Pope Benedict's words today draw a connection between Jesus being set apart from the world, in order to serve the world, just as we as Christians are set apart from the world in the universal call to holiness, but only in order to bring the whole world to God.
The process of consecration, "sanctification", includes two apparently opposed, but in reality deeply conjoined, aspects. On the one hand, "consecrating" as "sanctifying" means setting apart from the rest of reality that pertains to man's ordinary everyday life. Something that is consecrated is raised into a new sphere that is no longer under human control. But this setting apart also includes the essential dynamic of "existing for". Precisely because it is entirely given over to God, this reality is now there for the world, for men, it speaks for them and exists for their healing. We may also say: setting apart and mission form a single whole.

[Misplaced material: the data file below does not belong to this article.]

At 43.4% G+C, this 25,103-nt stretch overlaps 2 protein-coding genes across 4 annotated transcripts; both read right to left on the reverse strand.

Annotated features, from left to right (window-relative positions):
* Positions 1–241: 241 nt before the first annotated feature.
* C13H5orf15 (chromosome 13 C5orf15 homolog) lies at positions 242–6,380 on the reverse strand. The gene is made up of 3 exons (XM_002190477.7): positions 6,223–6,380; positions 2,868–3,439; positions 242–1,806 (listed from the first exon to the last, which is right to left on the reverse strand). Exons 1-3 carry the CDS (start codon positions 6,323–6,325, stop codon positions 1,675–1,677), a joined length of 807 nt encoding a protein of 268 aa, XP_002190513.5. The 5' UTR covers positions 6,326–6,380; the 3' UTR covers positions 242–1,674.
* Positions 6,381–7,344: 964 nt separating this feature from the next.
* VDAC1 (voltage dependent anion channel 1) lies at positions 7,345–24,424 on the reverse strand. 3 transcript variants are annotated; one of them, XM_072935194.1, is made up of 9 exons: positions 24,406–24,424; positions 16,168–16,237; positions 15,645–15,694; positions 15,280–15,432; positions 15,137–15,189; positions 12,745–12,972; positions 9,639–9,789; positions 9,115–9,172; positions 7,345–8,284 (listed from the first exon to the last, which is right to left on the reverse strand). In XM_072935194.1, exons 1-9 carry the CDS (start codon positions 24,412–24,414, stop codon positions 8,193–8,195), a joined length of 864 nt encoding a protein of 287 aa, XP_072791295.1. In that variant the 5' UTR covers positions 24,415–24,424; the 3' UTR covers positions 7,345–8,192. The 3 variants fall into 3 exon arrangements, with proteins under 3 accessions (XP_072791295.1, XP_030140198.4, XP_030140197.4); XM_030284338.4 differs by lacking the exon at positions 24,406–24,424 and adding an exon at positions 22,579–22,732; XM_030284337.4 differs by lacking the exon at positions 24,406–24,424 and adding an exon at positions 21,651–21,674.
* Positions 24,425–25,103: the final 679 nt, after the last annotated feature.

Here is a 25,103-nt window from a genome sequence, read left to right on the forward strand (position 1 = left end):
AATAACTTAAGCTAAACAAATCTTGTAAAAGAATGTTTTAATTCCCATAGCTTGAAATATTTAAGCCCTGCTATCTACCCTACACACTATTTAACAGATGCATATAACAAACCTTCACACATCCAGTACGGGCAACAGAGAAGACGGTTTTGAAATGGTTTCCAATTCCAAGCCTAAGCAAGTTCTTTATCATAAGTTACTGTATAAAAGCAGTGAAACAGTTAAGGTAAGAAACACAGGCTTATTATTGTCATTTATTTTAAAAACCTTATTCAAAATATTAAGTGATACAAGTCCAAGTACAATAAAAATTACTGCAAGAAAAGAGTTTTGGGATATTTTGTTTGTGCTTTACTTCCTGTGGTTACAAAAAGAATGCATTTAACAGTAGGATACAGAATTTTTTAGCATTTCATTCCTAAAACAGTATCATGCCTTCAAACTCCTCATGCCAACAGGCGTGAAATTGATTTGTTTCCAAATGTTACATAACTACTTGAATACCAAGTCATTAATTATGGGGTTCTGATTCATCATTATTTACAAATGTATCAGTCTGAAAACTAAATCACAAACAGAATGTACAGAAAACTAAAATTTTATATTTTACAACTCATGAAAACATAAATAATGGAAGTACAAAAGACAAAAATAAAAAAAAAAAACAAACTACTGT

The connection between the two can be seen very clearly if we consider the special vocation of Israel: on the one hand, it is set apart from all other peoples, but for a particular reason - in order to carry out a commission for all peoples, for the whole world. That is what is meant when Israel is designated a "holy people".